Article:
The lack of tactile pavement caused the death of a blind man hit by a train

Cleveland Gervais ‘never let his disabilities stop him from getting on with his life’ (Image: Central News/Leigh Day)

The absence of tactile paving “caused and contributed” to the death of a blind charity volunteer who fell in the path of a train, a grand jury found.

Cleveland Gervais, 53, an HIV charity counsellor, died after falling from the platform at Eden Park station in Beckenham, south east London on February 26, 2020.

A South London Coroner’s Court jury concluded on Tuesday that the lack of a warning surface to indicate the edge “contributed more than minimally” to his death.

They also said paramedics waited 10 minutes to treat Mr. Gervais due to a delay in confirmation by the rail incident officer that the track was no longer active.

Mr. Gervais, who was from Trinidad and Tobago and lived in Lambeth, south London, used a cane, had 6% vision in one eye and no vision in the other.

His partner of nearly two decades, Sekha Hall, remembered him as a ‘loving family man’ as he called for stations to be made safer for disabled passengers.

Mr Hall said: ‘Cleveland was a kind, generous and loving family man who had incredible determination and never let his disabilities stop him from moving on with his life.

“He was always helping other people and had a great sense of humor.

“We were together for more than 19 years and we loved each other very much. He was my rock, and I am lost without him.

“I am grateful for the jury’s careful deliberations and I appreciate their findings that the lack of tactile paving, or any other accommodations for the blind and visually impaired, caused Cleveland’s death.

“Cleveland’s death was a huge blow to me and everyone who knew him.

“I hope that lessons will be learned from his death and that train stations will become a safer place for people with visual impairments.”

Eden Park station in Beckenham, the absence of tactile pavement contributed to the death of a blind train passenger image: Google maps metrograb

Eden Park Station in Beckenham (Image: Myles Goode)

The inquest previously said that Gervais fell from platform one at 7:05 pm, but it was not until 7:28 pm that paramedics were able to access the runway.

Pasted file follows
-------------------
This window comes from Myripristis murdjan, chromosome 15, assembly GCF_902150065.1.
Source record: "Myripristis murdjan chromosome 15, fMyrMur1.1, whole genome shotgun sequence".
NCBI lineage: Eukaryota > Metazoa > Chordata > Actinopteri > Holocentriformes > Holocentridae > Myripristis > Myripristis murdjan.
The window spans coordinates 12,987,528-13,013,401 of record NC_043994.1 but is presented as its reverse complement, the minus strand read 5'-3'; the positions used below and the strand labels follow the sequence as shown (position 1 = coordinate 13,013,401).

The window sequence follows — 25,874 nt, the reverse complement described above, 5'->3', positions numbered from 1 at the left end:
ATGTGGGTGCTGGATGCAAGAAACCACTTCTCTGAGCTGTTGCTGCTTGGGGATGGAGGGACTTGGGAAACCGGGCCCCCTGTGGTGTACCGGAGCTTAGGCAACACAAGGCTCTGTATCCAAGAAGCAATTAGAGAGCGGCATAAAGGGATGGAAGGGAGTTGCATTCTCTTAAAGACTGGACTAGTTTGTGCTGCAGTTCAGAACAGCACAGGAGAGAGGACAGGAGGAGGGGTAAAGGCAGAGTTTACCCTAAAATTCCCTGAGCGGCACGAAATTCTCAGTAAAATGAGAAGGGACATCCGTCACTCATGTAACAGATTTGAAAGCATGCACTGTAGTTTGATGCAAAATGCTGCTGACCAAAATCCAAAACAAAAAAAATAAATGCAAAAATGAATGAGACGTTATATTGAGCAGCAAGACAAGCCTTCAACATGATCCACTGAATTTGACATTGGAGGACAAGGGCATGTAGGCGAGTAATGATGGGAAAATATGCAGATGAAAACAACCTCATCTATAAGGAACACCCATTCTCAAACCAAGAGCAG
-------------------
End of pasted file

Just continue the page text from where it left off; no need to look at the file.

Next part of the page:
He was pulled from under the train at 7:42 p.m. and pronounced dead at 8:00 p.m., with the cause of death recorded as multiple injuries.

Matt Stringer, executive director of the Royal National Institute for the Blind (RNIB), said Gervais’s death was not an isolated incident.

He added: ‘We welcome this week’s investigation as an opportunity to learn essential lessons, so that a senseless tragedy never happens again.

Cleveland’s death was not an isolated incident.

“We are aware of several similar cases where the lack of tactile paving may have contributed to blind or partially sighted people falling onto railway tracks.

‘Tactile paving is not just an accessibility measure, it is critical to the health and safety of passengers and pedestrians.

‘There should be no train platforms without tactile pavement.’

Mr Stringer welcomed Network Rail’s recent announcement that it plans to speed up the installation of tactile flooring on all UK train platforms, but added that this is still subject to funding from the Department for Transport.

He urged the department’s railways minister, Wendy Morton, to confirm the funding “as soon as possible”.

Mr. Gervais had been living with HIV for more than 30 years and was well known in his local area according to the Leigh Day law firm, which represented his partner.

Kate Egerton, solicitor for Leigh Day, said: “We have heard that Cleveland was an outgoing and sociable man who enjoyed traveling within London to meet his friends independently.

“He should have been safe to do this, but his investigation this week sadly heard that the lack of tactile paving at the Eden Park station and lack of risk mitigation measures made it a dangerous place for him and anyone else with visual disability”. ‘

She added: ‘It was concerning to hear that despite the national guidance on tactile paving having been in place since 1998, Network Rail does not feel it has a legal obligation to install it across the network.

“While we understand that plans to install tactile pavements on the rail network were accelerated following Cleveland’s death, it is unacceptable that platforms are not always safe for passengers with disabilities.”

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